Also by this author: The Prodigal
Published by Ragbagger Press on November 25, 2014
Genres/Lists: #30Authors, Fiction
Read synopsis on Goodreads
I received this book for free from TLC Book Tours.
Buy the book: Amazon/Audible (this post includes affiliate links)
You might not know who Michael Hurley is, but you should. When I heard that TLC Book Tours was hosting him, I greedily emailed and asked to be a part of his tour because his first book was wonderful and he really outdid himself with his second. The Vineyard is a tale both hopeful and tragic, with an ending that will leave you lost in thought for days after you finished it.
The short summary of the book is that three college friends reunite on Martha’s Vineyard for the summer, each battling her own demons and needing something to believe in. Charlotte is desperate following the death of her daughter, Turner is free-spirited and running away from something, and Dory is the wealthy, trust fund baby who is trying to find her place in the world. As they come together and delicately circle each other’s private turmoils, they each have their life forever altered by the existence of the fisherman, a prophetic man who knows things no one could know and helps those in need in mysterious ways.
For Turner, the fisherman is someone she can’t explain and is therefore creepy, but for Charlotte and Dory he’s somewhat of a lifesaver and so they forgive his transgressions. If you think I”m using a lot of religious words, that’s because the book has a large undercurrent of religion running through it, at times serving as a catalyst for a particular event. I must confess, I’m not very religious, but I was raised Catholic by New England’ers, so I appreciate and understand the complexity of the story, as well as the skepticism often accompanied by the presence of a miracle. Unlike many books that have religion as a central point of the story, The Vineyard isn’t preachy nor condemning (there’s actually quite a few sexy scenes). People have doubts but aren’t disbelievers, priests aren’t perfect, and faith can’t fix everything but is still a central tenant to one’s livelihood. Hurley’s ability to balance faith and skepticism is perfect and non-believers won’t feel at all preached to while strong believers won’t feel chastised.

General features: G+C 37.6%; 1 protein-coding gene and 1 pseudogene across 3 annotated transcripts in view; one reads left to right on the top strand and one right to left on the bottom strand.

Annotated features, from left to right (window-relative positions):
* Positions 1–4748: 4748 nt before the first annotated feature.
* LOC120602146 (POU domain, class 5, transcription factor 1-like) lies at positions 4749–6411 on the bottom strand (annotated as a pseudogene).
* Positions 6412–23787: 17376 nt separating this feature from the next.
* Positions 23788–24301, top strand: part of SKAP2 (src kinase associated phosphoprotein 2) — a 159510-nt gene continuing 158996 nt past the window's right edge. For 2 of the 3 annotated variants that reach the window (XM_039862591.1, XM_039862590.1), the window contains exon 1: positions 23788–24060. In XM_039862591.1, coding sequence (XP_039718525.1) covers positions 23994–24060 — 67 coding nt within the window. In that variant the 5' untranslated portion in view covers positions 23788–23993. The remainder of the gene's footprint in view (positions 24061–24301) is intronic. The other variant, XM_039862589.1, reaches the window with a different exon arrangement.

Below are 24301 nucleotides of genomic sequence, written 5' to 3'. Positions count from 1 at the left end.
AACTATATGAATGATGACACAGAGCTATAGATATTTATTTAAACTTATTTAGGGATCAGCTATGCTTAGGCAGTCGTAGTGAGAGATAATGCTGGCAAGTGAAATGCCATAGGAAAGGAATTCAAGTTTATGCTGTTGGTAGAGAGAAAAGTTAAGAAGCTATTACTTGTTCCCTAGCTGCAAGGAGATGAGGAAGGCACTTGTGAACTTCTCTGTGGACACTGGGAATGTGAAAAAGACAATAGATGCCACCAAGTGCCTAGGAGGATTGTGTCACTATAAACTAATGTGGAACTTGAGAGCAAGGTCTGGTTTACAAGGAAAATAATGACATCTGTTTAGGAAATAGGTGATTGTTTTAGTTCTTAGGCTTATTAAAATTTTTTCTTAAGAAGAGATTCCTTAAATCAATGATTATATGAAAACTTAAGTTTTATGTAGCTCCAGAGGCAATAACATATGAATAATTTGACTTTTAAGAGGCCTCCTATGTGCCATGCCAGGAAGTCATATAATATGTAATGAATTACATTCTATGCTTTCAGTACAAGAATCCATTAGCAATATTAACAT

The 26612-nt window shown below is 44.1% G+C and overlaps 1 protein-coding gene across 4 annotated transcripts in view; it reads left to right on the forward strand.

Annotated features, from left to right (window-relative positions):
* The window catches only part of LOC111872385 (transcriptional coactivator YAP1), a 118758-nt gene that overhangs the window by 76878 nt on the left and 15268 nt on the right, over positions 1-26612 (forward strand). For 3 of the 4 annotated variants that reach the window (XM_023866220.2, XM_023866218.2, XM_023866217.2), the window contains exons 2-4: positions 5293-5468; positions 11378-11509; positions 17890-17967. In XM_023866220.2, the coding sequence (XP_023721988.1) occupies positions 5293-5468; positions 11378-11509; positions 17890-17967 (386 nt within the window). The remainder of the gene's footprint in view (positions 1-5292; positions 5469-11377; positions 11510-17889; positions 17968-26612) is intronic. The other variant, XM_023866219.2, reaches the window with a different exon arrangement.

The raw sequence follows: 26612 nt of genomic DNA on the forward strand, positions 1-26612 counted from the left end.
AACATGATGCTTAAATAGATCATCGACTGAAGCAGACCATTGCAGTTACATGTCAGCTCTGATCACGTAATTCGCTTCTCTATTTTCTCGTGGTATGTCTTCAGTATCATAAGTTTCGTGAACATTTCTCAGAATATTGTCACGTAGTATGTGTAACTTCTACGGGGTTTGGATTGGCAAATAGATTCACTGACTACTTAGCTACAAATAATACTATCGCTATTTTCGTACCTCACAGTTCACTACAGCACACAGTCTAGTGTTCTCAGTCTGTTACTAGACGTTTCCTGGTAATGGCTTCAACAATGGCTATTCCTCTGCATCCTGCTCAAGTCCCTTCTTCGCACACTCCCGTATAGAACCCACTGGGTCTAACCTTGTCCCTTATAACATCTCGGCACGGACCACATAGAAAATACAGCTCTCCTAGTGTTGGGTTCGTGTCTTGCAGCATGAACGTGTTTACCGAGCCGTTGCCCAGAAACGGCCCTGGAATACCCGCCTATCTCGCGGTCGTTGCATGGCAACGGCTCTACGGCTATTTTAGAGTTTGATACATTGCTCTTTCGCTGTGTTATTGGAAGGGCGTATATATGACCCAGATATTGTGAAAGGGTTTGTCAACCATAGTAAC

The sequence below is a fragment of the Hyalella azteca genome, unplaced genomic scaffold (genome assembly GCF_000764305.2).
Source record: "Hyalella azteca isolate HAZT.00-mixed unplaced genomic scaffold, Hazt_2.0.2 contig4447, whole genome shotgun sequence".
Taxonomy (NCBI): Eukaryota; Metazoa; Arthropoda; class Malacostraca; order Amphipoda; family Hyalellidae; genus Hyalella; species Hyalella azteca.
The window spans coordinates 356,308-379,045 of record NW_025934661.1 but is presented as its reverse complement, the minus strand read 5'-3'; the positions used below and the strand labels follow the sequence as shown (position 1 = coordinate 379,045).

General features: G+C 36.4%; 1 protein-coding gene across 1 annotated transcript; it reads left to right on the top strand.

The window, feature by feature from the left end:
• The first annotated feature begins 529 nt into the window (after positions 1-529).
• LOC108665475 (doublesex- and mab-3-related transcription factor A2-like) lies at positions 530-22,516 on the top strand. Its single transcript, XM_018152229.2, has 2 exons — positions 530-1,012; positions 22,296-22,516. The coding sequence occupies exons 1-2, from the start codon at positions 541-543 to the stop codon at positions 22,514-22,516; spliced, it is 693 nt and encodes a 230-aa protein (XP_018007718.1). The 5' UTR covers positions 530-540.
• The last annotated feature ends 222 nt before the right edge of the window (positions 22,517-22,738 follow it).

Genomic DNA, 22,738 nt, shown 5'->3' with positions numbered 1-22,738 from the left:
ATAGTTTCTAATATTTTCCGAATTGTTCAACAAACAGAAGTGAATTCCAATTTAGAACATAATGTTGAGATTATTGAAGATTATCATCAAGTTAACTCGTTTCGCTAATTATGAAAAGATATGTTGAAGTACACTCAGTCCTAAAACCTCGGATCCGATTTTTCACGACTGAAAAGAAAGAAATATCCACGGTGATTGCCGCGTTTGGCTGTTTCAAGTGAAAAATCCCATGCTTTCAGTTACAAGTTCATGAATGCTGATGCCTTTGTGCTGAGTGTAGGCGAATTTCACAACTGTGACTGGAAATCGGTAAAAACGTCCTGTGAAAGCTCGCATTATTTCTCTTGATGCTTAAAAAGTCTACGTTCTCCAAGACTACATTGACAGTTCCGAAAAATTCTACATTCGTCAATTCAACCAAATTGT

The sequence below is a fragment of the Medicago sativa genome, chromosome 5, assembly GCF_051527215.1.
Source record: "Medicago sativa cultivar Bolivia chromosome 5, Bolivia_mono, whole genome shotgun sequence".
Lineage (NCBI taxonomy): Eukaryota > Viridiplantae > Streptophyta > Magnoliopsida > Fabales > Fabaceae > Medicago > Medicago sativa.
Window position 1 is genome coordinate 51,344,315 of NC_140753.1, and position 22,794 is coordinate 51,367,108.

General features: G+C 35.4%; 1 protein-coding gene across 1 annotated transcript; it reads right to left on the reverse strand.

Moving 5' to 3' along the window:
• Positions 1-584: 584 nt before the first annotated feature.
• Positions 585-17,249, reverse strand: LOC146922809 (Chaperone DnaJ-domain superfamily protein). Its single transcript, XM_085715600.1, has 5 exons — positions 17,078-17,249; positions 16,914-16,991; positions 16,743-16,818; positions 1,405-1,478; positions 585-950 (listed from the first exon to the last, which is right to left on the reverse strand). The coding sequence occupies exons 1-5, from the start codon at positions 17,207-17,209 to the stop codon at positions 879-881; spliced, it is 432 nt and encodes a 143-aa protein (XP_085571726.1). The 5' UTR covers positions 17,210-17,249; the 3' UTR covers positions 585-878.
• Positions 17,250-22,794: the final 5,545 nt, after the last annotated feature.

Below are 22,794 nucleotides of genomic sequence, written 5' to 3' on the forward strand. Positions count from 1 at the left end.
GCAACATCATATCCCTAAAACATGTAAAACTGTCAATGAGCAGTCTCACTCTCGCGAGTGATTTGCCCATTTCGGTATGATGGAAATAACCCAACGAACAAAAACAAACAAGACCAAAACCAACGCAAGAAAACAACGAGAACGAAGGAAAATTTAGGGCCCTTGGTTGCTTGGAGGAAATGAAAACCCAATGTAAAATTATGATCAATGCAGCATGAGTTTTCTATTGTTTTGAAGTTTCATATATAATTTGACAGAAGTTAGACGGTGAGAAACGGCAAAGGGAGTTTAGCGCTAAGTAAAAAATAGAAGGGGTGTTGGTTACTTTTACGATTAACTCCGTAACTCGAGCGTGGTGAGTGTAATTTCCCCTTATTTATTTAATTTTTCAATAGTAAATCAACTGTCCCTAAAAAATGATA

Beyond religion, however, The Vineyard is about friendship, finding one’s place in the world, and overcoming grief. It’s about the ties that bind and finding out what it takes to break them. It’s about obligation, familial expectations, and getting up after falling down. Lastly, it’s about believing in something bigger than yourself and realizing that you can’t control everything and that maybe, just maybe, there’s something bigger out there. I highly recommend it.